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Improving food security: women start collective maize farming in tribal India

February 7, 2014

By Anuradha Dhar/CIMMYT

Women farmers in the tribal villages of Odisha, eastern India, are increasing their yields through the use of hybrid seed varieties, new technologies and better agriculture practices with training and support from the Cereal Systems Initiative for South Asia (CSISA) project and the Odisha agricultural department.

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Badbil Rengalsahi is a remote, tribal village in the Mayurbhanj district of Odisha with high poverty and low literacy rates. The village is home to 40 tribal families who mostly farm for a living. They usually grow local varieties of maize in home gardens for household consumption and sell the little surplus as green cobs in the local market. Yields are often low because farmers use unimproved varieties and traditional sowing methods and lack information about good agronomic practices, especially weed and nutrient management. Maize cake is a common breakfast and snack for children in the area, and low maize production often means they receive less food.

 

However, this situation could soon improve thanks to women self-help groups (SHGs) like Johar Jaher Ayo. It started when a team from CSISA and state agricultural officers met with 11 women from the Johar SHG, who learned about new technologies and improved varieties. “Members were initially hesitant about growing maize with these new methods, but after learning about the benefits they decided to grow a collective test plot of maize on one hectare of fallow land,” said CSISA agricultural specialist Nabakishore Parida.

The farmers bought hybrid maize seed and fertilizer using their collected savings “corpus fund” from the Large-Sized Multipurpose Cooperative Society (LAMP) of the government of Odisha and plowed the field with tractors instead of the traditional wood plow. CSISA team members provided the seed-cum-fertilizer multi-crop planter with an inclined plate seed metering system. The planter — commonly called a “seed drill”— helps achieve optimum plant populations and higher fertilizer efficiency by seeding in lines at a precise depth and spacing and placing fertilizer below the seeds. “The women farmers usually don’t get the right information at the right time,” Parida said. “CSISA trained them on better agronomy practices such as nutrient management and timely weed control.”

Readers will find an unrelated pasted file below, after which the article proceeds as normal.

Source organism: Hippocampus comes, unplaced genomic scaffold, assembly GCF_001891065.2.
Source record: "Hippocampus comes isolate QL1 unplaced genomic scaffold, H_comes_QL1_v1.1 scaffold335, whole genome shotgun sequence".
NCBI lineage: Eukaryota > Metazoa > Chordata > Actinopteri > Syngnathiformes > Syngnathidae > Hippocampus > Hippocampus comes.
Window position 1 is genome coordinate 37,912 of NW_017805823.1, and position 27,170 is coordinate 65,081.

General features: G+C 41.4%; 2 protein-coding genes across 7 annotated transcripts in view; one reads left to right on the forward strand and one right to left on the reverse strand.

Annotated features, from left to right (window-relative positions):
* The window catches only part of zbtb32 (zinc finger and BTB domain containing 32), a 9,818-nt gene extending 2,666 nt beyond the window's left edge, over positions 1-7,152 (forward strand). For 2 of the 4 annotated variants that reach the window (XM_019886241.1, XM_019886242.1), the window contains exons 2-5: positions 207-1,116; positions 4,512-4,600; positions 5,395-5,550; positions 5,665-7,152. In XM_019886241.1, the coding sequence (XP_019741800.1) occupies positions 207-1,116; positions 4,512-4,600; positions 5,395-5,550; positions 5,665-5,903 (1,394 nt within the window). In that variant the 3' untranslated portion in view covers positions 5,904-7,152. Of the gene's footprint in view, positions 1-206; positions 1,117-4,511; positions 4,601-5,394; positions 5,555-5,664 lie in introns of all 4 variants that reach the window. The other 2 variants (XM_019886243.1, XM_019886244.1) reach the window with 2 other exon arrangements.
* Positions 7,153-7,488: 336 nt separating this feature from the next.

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The women farmers are delighted with the results; their production has almost doubled this year compared to the previous year. “The work burden of these women has been reduced with the use of the seed drill,” said Kuni Murmu, president of Johar SHG. “Since women mostly do the sowing and fertilizer application with country plows, it used to take up a lot of our time.”

In addition to harvesting a ton of green maize for use by their families and relatives, they have earned net profits of US$ 240 by selling surplus green maize and maize grain, and were even able to share green ears with neighbors. Concerned about more than financial profits, the women farmers were pleased that they could provide nutritious food for their children during the “lean” food season from August to October, when grain stores from the previous cropping season have been used up.

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Three women SHGs in Matiagarh village of Mayurbhanj have successfully adopted collective maize cultivation with support from CSISA. They took a fallow and bushy four-hectare plot on lease from the village landlord and used a seed-cumfertilizer multi-crop planter provided by CSISA to line sow. Site-specific nutrient management trials were also established to raise local awareness regarding the nutrient status of the soils and the benefits of balanced fertilization. “Line sowing with a seed drill has reduced our sowing cost and we could cover more area in short period,” said Babirani Sethi from Swarnalaxmi SHG. With good harvests this year, the Swarnlaxmi, Dhabaleswari and Mangala SHGs have earned respective profits of US $167 from 0.4 hectares (ha) of maize, US $242 for 0.8 ha and US $400 from 1 ha.


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